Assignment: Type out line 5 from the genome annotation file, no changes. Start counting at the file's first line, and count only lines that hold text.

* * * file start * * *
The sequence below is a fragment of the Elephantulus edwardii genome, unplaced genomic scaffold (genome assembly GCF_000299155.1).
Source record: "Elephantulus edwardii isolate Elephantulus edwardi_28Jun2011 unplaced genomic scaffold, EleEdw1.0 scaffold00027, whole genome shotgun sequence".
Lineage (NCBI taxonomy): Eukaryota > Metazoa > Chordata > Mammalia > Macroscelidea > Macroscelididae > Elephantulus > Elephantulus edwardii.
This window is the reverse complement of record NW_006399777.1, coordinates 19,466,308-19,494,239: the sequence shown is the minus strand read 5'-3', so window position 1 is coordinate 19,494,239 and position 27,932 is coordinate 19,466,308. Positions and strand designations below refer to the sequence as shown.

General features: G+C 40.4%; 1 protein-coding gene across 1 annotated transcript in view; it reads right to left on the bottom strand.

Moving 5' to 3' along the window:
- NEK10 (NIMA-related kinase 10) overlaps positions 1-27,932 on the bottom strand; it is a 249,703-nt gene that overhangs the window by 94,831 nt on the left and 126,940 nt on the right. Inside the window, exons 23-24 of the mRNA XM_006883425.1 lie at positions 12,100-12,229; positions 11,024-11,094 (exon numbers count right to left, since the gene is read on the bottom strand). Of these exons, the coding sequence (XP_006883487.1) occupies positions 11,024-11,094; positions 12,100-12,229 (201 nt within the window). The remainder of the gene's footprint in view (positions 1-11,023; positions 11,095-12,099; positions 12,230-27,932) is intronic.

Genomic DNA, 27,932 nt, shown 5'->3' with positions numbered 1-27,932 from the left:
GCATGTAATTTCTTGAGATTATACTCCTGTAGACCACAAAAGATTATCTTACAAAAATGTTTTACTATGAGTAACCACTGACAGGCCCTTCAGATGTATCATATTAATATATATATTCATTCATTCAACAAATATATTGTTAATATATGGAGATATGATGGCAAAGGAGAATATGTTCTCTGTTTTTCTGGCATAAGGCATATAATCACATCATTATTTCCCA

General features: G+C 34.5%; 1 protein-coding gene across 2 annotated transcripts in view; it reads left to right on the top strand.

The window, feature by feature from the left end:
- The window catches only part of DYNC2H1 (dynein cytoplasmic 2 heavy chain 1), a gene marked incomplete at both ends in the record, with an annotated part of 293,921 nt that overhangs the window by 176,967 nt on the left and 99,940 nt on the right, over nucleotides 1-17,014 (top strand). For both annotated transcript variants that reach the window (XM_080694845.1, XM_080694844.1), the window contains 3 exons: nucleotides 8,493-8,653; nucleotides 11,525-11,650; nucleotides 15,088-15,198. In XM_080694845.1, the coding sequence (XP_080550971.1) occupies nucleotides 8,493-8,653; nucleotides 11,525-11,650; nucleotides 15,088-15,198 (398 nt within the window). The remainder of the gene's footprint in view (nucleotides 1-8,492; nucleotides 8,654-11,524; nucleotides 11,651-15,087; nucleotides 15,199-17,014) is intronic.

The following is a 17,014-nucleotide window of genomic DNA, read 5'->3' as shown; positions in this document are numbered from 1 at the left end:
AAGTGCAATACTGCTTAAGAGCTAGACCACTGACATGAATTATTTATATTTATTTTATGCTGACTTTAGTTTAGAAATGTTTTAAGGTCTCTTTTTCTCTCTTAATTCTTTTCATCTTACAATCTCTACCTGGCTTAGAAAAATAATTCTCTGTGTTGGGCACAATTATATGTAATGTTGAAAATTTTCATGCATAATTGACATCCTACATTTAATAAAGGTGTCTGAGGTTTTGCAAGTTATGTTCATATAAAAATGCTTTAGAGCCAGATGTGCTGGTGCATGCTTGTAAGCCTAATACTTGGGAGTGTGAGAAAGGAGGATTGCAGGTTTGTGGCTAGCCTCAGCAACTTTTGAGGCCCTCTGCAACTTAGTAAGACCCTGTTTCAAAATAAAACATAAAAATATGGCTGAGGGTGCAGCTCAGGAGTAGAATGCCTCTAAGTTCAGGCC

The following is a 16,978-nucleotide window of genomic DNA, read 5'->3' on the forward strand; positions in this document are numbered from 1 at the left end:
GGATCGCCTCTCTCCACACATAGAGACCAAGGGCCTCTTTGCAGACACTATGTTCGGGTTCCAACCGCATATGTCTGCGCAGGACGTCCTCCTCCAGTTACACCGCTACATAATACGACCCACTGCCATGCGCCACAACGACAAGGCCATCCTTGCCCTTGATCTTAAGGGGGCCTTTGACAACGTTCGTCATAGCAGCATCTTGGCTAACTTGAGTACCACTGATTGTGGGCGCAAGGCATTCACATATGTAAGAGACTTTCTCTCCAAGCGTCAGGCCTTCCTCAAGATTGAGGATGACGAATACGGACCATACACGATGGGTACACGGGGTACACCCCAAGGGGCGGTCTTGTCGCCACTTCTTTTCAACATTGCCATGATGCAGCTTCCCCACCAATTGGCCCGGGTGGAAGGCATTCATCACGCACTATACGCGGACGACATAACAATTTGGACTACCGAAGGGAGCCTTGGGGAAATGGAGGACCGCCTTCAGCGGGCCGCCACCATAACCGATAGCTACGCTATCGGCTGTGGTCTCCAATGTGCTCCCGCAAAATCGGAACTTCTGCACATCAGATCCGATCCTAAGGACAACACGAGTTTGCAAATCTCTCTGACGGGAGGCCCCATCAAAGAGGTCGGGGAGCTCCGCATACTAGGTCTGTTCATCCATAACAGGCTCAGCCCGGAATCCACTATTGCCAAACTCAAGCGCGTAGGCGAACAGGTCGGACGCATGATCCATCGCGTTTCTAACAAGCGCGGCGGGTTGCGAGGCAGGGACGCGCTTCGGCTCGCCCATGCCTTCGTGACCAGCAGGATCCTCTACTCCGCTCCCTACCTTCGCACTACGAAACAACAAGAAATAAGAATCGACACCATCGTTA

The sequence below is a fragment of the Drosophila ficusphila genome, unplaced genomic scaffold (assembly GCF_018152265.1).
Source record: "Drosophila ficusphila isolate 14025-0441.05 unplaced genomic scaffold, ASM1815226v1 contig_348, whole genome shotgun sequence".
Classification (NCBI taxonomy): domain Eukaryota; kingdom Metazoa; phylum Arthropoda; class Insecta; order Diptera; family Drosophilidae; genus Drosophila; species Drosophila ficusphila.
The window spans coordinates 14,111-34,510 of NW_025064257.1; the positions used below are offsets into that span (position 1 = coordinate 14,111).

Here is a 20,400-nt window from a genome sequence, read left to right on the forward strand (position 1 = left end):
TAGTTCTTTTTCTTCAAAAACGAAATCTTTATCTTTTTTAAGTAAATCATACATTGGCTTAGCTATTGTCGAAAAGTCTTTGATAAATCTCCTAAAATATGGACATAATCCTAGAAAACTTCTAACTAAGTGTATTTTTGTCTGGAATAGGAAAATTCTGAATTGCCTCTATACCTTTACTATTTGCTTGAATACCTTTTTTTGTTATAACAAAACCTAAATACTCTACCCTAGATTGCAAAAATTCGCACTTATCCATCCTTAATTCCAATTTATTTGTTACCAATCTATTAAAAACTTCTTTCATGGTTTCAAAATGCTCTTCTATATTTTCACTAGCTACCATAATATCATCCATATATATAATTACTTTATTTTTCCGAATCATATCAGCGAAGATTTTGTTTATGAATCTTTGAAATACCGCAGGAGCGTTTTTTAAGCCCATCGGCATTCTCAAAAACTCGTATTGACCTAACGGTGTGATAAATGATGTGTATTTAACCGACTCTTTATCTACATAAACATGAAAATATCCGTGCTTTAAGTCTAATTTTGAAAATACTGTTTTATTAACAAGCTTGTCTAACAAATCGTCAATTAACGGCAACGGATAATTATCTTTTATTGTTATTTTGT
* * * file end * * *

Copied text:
General features: G+C 40.4%; 1 protein-coding gene across 1 annotated transcript in view; it reads right to left on the bottom strand.